Two years in the making, a fight between the FTC and a shuttered, Atlanta medical testing company is set to take place next week.
In 2012, the Federal Trade Commission, in its mission to protect consumers’ most sacred financial and medical details, originally accused LabMD of improperly handing the digital records of roughly 10,000 customers.
LabMD fought back. Asking a federal district court to stop the investigation.
But, in a ruling this week, a judge ordered the administrative hearing to go forward.
A federal district court judge has given the green light for a Federal Trade Commission administrative trial to begin next week on a security complaint against LabMD, a medical testing lab that’s now shuttered.
In a May 12 ruling, Judge William Duffey of the U.S. District Court for the Northern District of Georgia, Atlanta division, dismissed two LabMD motions: to have the FTC’s administrative action against the former lab tossed out, and to stop an FTC administrative hearing into LabMD’s data security practices from starting on May 20.
Legal battles like these are important — for both the government and regular folks — illustrative of the digital security problems the medical industry faces (the FBI recently warned healthcare providers that they aren’t ready for cyber sieges) and the number of virtual attacks aimed at patients.
From an AJC story, published last summer:
Personal health information breaches in Georgia have affected nearly a half-million people in the last four years, according to a review of federal records by The Atlanta Journal-Constitution. And that includes just the major incidents — those involving at least 500 people — that were reported. Nationwide, these major breaches have affected 22 million.
Medical records breaches are part of a much broader identity theft problem: One study determined that U.S. victims of identity theft lost $21 billion last year.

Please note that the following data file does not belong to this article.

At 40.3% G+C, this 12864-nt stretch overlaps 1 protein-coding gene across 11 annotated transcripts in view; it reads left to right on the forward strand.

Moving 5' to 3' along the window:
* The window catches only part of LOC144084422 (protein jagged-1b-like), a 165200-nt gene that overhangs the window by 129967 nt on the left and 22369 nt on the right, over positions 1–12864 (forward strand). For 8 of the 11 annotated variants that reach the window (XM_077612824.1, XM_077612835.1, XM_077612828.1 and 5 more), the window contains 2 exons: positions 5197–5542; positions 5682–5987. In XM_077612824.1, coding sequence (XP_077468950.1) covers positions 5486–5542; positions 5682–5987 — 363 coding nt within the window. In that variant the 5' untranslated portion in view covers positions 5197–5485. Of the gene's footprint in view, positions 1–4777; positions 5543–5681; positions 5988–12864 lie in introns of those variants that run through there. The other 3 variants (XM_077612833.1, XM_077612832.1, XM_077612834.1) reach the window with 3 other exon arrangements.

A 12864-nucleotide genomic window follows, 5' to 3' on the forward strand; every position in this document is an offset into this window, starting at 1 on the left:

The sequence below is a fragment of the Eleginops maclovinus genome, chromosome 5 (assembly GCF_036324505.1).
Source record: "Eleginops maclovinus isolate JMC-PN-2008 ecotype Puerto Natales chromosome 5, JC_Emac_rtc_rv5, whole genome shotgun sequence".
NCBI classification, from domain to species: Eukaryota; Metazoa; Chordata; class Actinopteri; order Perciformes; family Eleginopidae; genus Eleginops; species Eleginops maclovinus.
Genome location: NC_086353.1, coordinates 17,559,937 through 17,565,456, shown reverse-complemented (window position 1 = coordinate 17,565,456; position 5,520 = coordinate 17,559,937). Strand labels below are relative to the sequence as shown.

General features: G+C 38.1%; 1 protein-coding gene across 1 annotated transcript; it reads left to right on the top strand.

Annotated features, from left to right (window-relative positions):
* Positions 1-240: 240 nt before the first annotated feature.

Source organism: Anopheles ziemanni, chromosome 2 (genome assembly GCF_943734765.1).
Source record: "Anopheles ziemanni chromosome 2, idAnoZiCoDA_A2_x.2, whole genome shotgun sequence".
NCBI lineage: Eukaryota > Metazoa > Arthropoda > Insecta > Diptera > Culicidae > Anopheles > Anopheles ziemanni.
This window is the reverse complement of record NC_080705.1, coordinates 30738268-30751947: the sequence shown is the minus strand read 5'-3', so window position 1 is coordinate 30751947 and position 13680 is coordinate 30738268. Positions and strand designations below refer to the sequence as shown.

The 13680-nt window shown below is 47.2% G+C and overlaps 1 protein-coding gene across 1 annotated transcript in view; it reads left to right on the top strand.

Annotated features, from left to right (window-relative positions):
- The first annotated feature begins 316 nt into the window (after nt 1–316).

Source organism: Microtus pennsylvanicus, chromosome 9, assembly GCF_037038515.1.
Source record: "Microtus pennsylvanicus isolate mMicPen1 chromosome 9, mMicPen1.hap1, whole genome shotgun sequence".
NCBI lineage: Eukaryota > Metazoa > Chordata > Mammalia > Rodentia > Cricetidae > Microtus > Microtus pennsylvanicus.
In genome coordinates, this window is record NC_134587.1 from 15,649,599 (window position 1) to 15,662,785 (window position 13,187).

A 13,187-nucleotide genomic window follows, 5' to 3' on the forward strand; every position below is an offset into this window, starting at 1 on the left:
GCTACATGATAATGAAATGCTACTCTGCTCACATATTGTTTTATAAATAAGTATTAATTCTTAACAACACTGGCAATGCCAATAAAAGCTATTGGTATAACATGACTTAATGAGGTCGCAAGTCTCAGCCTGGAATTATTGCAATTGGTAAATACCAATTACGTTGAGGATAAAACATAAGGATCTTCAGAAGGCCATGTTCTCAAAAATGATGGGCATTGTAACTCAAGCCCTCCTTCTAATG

Critics say those who touch health data are sometimes lax and they know it.
An annual survey of health care organizations by Ponemon Institute, a privacy management firm, found that 94 percent admitted confidentially that they had suffered at least one data breach. Most “say they have insufficient resources to prevent and detect data breaches,” said Larry Ponemon, head of the institute.
Indeed, while there isn’t a federal data breach law — though there are states, such as Georgia, that have such protections — the FTC is bringing legal action against companies that violate people’s privacy rights using a provision in the FTC act that bars “unfair and deceptive acts and practices in or affecting commerce.”
Some more background on the LabMD case, from the Atlanta Business Chronicle (September, 2012);
A small medical company based in Atlanta is fighting a federal investigation into its data security practices — a potentially damaging blow to its reputation, says its founder.
The Federal Trade Commission (FTC) on Aug. 29 filed a petition in federal court to investigate LabMD Inc. and its CEO, Michael Daugherty, to determine whether the company had adequate data security for its medical records.
The federal agency says it obtained a copy of a 1,718-page spreadsheet that contained sensitive health information for about 9,000 of LabMD’s patients, including Social Security numbers, birth dates and health insurance policy numbers, according to the petition.
“There is no allegation that anybody has done anything wrong,” said Leslie Rice Melman, assistant general counsel for litigation for the FTC. She said the FTC is trying to investigate LabMD but the company has been unwilling to provide oral testimony and other documents.
“In most cases, in the end, we are able to get compliance without seeking the aid of the district court,” Melman said. “Citizens have an obligation to respond and cooperate in a lawful government investigation.”